Middle school student, Damian Williams, eyed various Easter service advertisements. Part of a poor, inner city family living in New Castle, Pennsylvania, projects, he had been reading the New Testament and resonated with Jesus' teaching about living water flowing through his followers. Williams told his mother he wanted to attend church on Easter. She said they didn't have the proper clothes.
Based on his New Testament reading, Williams told her God could solve that problem and prayed God would rain money from heaven. Soon afterward, he found a $100 bill lying on the sidewalk. A Salvation Army thrift store visit resulted in proper clothes for Williams, his mother and his younger sister. A bus picked them up and took them to First Wesleyan Church, New Castle.
The pastor, Rev. Ken Figgs, and youth pastor, Rev. Robert Wuethrich, saw leadership potential in Williams and encouraged him to enter the ministry. While attending Indiana Wesleyan University, he accepted an internship at New Hope Wesleyan, Williston, North Dakota, where senior pastor, Rev. Mark Gorveatte, hired him as youth pastor.
Later, as Red Cedar Church pastor in Rice Lake, Wisconsin, Williams heard a prayer by Bill Bright, founder of Campus Crusade for Christ (now Cru), encouraging pastors not just to build large churches but to focus on sending leaders into all “mountains” of society. Bright identified the seven “mountains” as church, family, entertainment, media, education, business and government, and said pastors should “take the gospel to the center of the marketplace.”
A vision emerged for Williams to advance the gospel through every “mountain” in every city of every nation.
Williams returned to Pennsylvania in 2003 to plant a church in inner city Pittsburgh as a lay person partnering with a pastor. After identifying the pastor, the church was planted. Within six months, offerings were so low the church was in danger of closing. Williams began seeking a revenue source to help fund the pastor’s salary. Relationships with members of the Pittsburgh Steelers of the National Football League (NFL) prompted Williams to form a ministry in 2005, Leadership League, to provide leadership coaching to traveling Steelers fans.
A vision emerged for Williams to advance the gospel through every “mountain” in every city of every nation which is taking shape primarily through the NFL. Leadership League created the Pittsburgh Steelers Cruise, which lets fans get acquainted with Steelers players and management while vacationing on a cruise ship. Simultaneously, fans learn leadership principles based on the Steelers’ “Forged in Leadership” values.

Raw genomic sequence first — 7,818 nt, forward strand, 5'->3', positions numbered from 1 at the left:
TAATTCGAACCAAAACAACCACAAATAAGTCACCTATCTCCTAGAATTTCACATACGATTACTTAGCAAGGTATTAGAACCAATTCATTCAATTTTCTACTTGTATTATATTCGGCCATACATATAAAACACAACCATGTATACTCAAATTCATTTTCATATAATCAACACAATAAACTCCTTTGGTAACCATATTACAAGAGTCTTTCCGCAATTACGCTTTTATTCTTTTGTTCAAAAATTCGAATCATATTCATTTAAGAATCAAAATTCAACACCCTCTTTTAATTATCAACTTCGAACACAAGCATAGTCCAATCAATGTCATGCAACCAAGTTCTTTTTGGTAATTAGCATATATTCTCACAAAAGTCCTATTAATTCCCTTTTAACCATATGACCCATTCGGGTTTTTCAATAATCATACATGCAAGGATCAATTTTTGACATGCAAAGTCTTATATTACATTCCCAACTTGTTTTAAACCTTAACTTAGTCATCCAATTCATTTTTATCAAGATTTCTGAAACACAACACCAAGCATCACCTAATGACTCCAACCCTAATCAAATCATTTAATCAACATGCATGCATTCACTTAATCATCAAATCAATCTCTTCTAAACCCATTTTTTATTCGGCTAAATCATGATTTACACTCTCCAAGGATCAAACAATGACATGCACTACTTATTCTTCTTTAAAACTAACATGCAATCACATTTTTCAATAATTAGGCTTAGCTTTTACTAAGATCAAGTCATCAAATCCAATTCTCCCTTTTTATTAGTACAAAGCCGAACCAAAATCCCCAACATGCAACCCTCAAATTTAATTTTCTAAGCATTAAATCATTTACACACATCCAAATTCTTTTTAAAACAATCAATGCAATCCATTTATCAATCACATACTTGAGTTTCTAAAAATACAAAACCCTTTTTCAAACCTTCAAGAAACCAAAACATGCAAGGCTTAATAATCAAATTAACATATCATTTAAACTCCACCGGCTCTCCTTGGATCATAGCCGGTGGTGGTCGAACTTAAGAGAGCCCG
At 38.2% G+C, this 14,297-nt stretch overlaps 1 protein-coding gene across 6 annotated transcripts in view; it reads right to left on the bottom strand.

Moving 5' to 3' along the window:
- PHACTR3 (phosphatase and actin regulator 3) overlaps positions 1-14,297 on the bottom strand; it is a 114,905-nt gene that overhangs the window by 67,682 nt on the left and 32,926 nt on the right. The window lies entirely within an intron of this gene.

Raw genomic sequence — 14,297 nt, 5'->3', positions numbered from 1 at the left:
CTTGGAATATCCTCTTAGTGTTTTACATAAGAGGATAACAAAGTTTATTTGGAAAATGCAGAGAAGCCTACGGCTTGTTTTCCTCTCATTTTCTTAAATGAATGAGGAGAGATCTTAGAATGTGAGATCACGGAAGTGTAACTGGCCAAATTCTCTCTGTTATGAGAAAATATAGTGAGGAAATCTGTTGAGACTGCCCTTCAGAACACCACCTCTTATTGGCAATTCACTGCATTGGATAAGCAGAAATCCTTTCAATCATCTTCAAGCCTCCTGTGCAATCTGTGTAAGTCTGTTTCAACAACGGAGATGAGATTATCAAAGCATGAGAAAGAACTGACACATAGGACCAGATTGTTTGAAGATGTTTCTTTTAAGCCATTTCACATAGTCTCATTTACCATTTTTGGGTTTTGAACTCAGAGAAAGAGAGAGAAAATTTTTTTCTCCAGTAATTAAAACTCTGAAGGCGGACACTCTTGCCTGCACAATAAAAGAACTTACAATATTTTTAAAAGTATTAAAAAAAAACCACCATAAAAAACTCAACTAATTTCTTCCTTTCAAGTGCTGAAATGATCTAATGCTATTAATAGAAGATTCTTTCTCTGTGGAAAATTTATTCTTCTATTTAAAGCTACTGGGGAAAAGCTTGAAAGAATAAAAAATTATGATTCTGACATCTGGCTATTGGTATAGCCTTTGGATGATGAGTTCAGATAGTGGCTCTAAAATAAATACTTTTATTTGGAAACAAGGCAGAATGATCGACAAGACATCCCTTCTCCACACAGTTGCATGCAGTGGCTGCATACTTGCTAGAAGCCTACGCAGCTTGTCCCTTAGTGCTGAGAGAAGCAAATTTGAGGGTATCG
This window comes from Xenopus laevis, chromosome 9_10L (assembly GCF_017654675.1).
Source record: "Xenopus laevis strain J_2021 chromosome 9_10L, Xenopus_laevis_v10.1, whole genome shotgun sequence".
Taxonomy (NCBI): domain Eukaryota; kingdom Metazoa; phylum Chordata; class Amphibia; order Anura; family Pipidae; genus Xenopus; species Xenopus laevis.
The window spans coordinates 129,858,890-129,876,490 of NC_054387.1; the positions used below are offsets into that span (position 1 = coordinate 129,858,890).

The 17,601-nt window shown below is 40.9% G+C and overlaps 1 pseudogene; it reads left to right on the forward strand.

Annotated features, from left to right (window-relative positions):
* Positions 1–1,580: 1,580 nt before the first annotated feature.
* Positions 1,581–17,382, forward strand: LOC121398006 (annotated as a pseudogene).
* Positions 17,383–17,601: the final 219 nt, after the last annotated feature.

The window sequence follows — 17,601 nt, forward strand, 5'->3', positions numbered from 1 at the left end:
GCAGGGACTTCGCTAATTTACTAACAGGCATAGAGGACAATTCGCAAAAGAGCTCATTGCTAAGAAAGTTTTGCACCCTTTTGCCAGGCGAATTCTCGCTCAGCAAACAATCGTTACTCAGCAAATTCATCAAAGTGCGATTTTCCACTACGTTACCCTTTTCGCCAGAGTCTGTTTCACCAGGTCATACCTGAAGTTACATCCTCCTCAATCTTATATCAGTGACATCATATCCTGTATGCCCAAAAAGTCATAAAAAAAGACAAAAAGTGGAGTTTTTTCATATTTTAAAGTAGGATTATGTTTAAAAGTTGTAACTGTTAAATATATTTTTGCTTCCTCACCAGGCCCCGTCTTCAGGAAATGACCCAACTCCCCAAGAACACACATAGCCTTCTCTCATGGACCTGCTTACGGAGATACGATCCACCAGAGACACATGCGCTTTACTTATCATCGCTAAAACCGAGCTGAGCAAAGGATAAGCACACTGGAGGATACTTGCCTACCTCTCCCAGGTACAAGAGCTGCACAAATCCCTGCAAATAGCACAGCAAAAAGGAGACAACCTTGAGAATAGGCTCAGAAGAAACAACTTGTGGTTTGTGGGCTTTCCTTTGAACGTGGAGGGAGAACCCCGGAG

Leadership League has expanded to include Green Bay Packers and San Francisco 49ers ministry cruises and plans to bring other NFL teams on board. A recent NFL cruise resulted in 73 salvations, 12 baptisms and more than $200,000 raised for kingdom expansion.
Leadership League is connecting The Wesleyan Church with NFL players and other marketplace leaders to establish regional multiplication initiatives called “Kingdom Forces.” These regional initiatives are intended to connect “apostolic multipliers” across all seven mountains of influence.
Williams became involved in The Wesleyan Church (TWC) Marketplace Multipliers emphasis through Rev. Scott Rhyno, TWC chief development director. Williams and Rhyno met at Kingswood University while Williams served on the board of trustees and Rhyno worked there. Marketplace multipliers are entrepreneurial laypersons who make their living by engaging in the marketplace rather than in the church.
When asked how he would advise other entrepreneurs who would like to help a local church but don’t have the right connections, Williams said, “I would tell them, ‘Don’t be too pushy.’ It’s easy for a business person to come across as bossy because they’re used to being in charge.” He also advises entrepreneurs to be patient and consider, “What can your pastor teach you about love, compassion and being Christlike?”
Leadership League is connecting The Wesleyan Church with NFL players and other marketplace leaders to establish regional multiplication initiatives.
His advice to pastors is to recognize that although entrepreneurs look successful and confident, they may feel lonely and isolated. “Also remember,” Williams added, “to love them and not just their wallet. Recognize that God has given the marketplace leader a ministry outside the local church.” He recommends pastors think of entrepreneurs as chief spiritual officers in the mountains of influence where the Lord has planted them. He added, “Multiply yourself by equipping them to be disciple-makers through their work.”
When asked what he finds most fulfilling about his marketplace ministry, Williams said, “Reaching people through the marketplace who are not going to attend church initially.” He also loves being able, when people come to Christ through Leadership League or on a cruise, to help them get involved in the right church.
“Breakthrough happens through these apostolic partnerships—a local church partnering with a marketplace multiplier,” Williams said. When entrepreneurial leaders are exposed to great leadership principles, along with spiritual dynamics, great things happen.
“We want to blend the strategic with the supernatural.”